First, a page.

However for some strange reason, Chief Henry Ndifor Enonchong, a lawyer, never thought it wise to establish a marriage certificate with his partner, Dame Banda Charlotte, the mother of his five children and that despite the fact that they had lived together for 35 years.

Cameroon law says marriage is only recognized by the production of a marriage certificate to state that fact.

Southern Cameroon's Interim government has a link to a video interview with Fon Gorji Dinka:

Fon Gorji Dinka, with military training and epaulets on his soldiers, would have been Ambazonia's (Southern Cameroons’) Charles de Gaulle.

Alas, he's a legally trained mind who has used the weapons of his training to set his country and people on the path to freedom from the brutal occupation by a neighboring state, la Republique du Cameroun.

Finally, Chia Report captures the essence of the Southern Cameroon's struggle for self-determination from colonization by La Republique du Cameroun in a piece titled “Victim’s Tale of a 50-year old Rape in Cameroon”:

First, she was told by her husband that no one would ever believe her. Much as it had petrified the 15 year old then when he had first said it after mounting off her and zipping his pants with a smirk on his face, it still felt like there was an even louder ring of disbelief if she told her story to the world today at 65. The sad truth is that everyone around this beautiful woman – AmbaBimbia – adopted by English parents – blamed her for been at the wrong place at the wrong time. This, they said, caused her mad French speaking neighbor – GarAhidjo – to unshackle any restraint and obey nature’s call. “Yes he raped her”, most admit, “but her naiveté begged for it”.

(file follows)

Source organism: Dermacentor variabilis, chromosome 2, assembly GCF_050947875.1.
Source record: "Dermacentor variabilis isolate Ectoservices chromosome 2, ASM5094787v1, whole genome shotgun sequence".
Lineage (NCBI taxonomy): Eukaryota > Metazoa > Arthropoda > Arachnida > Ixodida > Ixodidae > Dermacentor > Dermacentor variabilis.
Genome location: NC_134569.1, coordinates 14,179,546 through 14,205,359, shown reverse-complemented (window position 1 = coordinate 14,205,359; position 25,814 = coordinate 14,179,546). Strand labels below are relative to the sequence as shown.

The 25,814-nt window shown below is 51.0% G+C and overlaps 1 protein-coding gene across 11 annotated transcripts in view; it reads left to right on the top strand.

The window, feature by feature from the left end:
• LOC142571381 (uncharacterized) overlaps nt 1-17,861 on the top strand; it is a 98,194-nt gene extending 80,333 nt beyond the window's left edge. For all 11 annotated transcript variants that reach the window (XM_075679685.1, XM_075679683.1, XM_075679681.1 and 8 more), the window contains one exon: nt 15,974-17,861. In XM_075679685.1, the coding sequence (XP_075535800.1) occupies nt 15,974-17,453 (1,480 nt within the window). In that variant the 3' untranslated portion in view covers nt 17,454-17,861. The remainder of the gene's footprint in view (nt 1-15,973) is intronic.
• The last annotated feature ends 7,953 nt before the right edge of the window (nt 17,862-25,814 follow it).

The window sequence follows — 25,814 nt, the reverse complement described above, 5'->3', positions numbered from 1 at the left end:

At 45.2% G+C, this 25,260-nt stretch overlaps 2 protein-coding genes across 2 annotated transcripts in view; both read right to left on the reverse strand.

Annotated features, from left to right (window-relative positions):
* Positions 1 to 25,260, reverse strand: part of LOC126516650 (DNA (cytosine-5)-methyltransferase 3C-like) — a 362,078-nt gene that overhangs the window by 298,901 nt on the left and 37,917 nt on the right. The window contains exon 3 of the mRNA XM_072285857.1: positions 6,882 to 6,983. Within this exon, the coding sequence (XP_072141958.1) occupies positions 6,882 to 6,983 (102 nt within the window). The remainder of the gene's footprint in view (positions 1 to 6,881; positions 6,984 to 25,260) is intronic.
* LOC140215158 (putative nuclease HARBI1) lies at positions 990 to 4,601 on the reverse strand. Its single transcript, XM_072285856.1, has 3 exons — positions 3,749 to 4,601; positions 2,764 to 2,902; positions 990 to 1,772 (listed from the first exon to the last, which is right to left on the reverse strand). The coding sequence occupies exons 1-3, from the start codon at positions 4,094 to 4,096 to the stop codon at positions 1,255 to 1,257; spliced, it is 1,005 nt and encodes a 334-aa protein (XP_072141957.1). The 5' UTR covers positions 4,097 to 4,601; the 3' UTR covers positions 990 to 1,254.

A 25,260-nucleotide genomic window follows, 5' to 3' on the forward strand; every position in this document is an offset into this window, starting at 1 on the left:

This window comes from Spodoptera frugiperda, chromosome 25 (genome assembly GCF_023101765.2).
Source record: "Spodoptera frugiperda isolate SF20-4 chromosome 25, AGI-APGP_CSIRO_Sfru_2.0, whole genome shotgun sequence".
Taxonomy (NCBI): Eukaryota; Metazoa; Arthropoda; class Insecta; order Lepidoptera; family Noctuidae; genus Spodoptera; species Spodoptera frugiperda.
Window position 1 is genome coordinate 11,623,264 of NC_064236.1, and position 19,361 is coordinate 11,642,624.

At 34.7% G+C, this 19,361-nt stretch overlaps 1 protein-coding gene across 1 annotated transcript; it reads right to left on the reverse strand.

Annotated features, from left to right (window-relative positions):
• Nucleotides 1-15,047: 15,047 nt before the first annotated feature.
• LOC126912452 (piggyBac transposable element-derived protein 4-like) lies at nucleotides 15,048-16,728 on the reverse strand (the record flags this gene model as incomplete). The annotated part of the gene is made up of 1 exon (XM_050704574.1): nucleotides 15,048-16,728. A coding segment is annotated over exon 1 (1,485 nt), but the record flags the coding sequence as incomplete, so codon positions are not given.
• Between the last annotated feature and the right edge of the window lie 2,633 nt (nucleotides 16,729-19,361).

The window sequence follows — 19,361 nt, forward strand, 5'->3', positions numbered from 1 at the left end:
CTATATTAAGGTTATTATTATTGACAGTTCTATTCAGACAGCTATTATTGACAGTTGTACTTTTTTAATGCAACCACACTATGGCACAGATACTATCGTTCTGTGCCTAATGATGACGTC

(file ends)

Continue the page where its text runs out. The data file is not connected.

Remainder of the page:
At 65 and poised to celebrate the 50th birthday of her most precious twins, AmbaBimbia was literally at life’s crossroads. She was wondering just how much of a “mistake and disgrace” this could be, re-echoing what the older of the twins had said as he bolted out of the room. Grassfield, the older twin did not mince words with the mother. He never had, growing up with his maternal grandfather. The local Baptist Pastor may have taught him how to bridle his little sharp tongue a thousand times, but he knew grandpa loved him so much, it was all talk and the cane was never going to come out.

But Mama, why did you get married to him?:

Stop crying my daughter. I hope you forgive me and understand why I had you spending a lot of time away from here. You have wiped off my tears in this town and I thank you and your husband for the beautiful, functional family that you have. I want you to carry up yourself. Let us go and join the others”.

“But Mama, why did you get married to him,” a visibly irate Sawa questioned? “Why did you run away from grandma and grandpa to be with him?” And how could you have lived with this for the last 50 years playing his wife?

“My daughter, we must go and meet the others now. They are waiting for us and may be getting worried”. The two ladies pulled themselves up from the floor, readjusted their clothes and helped each other fix the broken make-up lines…”